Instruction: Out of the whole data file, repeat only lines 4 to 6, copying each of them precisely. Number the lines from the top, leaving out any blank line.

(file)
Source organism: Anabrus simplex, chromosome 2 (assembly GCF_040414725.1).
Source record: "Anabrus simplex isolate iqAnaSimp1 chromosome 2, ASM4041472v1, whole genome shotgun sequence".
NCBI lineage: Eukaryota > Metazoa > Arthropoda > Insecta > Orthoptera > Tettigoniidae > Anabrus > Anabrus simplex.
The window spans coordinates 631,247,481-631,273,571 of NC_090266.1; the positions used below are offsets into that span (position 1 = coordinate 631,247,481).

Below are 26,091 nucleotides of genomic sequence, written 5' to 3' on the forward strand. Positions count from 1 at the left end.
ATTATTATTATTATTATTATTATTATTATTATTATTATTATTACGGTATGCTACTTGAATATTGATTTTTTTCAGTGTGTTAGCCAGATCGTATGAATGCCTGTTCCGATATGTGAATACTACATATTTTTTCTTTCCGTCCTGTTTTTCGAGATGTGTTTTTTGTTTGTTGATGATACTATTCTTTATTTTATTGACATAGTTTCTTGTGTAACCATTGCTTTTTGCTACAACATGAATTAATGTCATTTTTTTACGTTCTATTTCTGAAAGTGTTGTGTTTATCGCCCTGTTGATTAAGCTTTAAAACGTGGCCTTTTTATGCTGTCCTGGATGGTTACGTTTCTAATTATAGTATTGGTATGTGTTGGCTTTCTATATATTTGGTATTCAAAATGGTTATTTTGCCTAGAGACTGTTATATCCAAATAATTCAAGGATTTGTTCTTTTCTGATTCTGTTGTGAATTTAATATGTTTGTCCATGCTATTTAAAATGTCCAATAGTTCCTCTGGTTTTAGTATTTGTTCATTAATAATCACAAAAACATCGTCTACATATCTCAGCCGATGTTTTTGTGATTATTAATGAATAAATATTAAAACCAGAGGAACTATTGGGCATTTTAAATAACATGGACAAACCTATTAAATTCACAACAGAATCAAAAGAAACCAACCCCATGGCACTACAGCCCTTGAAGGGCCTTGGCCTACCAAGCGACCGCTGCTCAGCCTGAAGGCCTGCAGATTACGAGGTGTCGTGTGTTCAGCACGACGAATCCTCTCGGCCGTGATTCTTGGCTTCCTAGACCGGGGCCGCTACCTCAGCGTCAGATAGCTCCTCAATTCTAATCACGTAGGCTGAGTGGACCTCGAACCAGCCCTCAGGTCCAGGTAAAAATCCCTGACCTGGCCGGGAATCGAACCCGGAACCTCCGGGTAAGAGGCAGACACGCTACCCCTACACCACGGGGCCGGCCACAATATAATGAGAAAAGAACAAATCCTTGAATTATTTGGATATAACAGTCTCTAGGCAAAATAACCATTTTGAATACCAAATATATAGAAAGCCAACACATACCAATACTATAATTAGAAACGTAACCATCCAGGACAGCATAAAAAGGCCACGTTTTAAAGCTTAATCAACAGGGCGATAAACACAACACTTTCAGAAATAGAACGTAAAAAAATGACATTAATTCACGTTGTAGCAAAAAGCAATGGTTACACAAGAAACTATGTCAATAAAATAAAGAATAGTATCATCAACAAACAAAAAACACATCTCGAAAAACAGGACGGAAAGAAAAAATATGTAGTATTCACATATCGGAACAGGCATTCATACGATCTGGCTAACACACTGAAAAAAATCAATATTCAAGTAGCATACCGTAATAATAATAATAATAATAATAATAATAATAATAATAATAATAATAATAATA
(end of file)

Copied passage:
The window spans coordinates 631,247,481-631,273,571 of NC_090266.1; the positions used below are offsets into that span (position 1 = coordinate 631,247,481).

Below are 26,091 nucleotides of genomic sequence, written 5' to 3' on the forward strand. Positions count from 1 at the left end.
ATTATTATTATTATTATTATTATTATTATTATTATTATTATTACGGTATGCTACTTGAATATTGATTTTTTTCAGTGTGTTAGCCAGATCGTATGAATGCCTGTTCCGATATGTGAATACTACATATTTTTTCTTTCCGTCCTGTTTTTCGAGATGTGTTTTTTGTTTGTTGATGATACTATTCTTTATTTTATTGACATAGTTTCTTGTGTAACCATTGCTTTTTGCTACAACATGAATTAATGTCATTTTTTTACGTTCTATTTCTGAAAGTGTTGTGTTTATCGCCCTGTTGATTAAGCTTTAAAACGTGGCCTTTTTATGCTGTCCTGGATGGTTACGTTTCTAATTATAGTATTGGTATGTGTTGGCTTTCTATATATTTGGTATTCAAAATGGTTATTTTGCCTAGAGACTGTTATATCCAAATAATTCAAGGATTTGTTCTTTTCTGATTCTGTTGTGAATTTAATATGTTTGTCCATGCTATTTAAAATGTCCAATAGTTCCTCTGGTTTTAGTATTTGTTCATTAATAATCACAAAAACATCGTCTACATATCTCAGCCGATGTTTTTGTGATTATTAATGAATAAATATTAAAACCAGAGGAACTATTGGGCATTTTAAATAACATGGACAAACCTATTAAATTCACAACAGAATCAAAAGAAACCAACCCCATGGCACTACAGCCCTTGAAGGGCCTTGGCCTACCAAGCGACCGCTGCTCAGCCTGAAGGCCTGCAGATTACGAGGTGTCGTGTGTTCAGCACGACGAATCCTCTCGGCCGTGATTCTTGGCTTCCTAGACCGGGGCCGCTACCTCAGCGTCAGATAGCTCCTCAATTCTAATCACGTAGGCTGAGTGGACCTCGAACCAGCCCTCAGGTCCAGGTAAAAATCCCTGACCTGGCCGGGAATCGAACCCGGAACCTCCGGGTAAGAGGCAGACACGCTACCCCTACACCACGGGGCCGGCCACAATATAATGAGAAAAGAACAAATCCTTGAATTATTTGGATATAACAGTCTCTAGGCAAAATAACCATTTTGAATACCAAATATATAGAAAGCCAACACATACCAATACTATAATTAGAAACGTAACCATCCAGGACAGCATAAAAAGGCCACGTTTTAAAGCTTAATCAACAGGGCGATAAACACAACACTTTCAGAAATAGAACGTAAAAAAATGACATTAATTCACGTTGTAGCAAAAAGCAATGGTTACACAAGAAACTATGTCAATAAAATAAAGAATAGTATCATCAACAAACAAAAAACACATCTCGAAAAACAGGACGGAAAGAAAAAATATGTAGTATTCACATATCGGAACAGGCATTCATACGATCTGGCTAACACACTGAAAAAAATCAATATTCAAGTAGCATACCGTAATAATAATAATAATAATAATAATAATAATAATAATAATAATAATAATAATA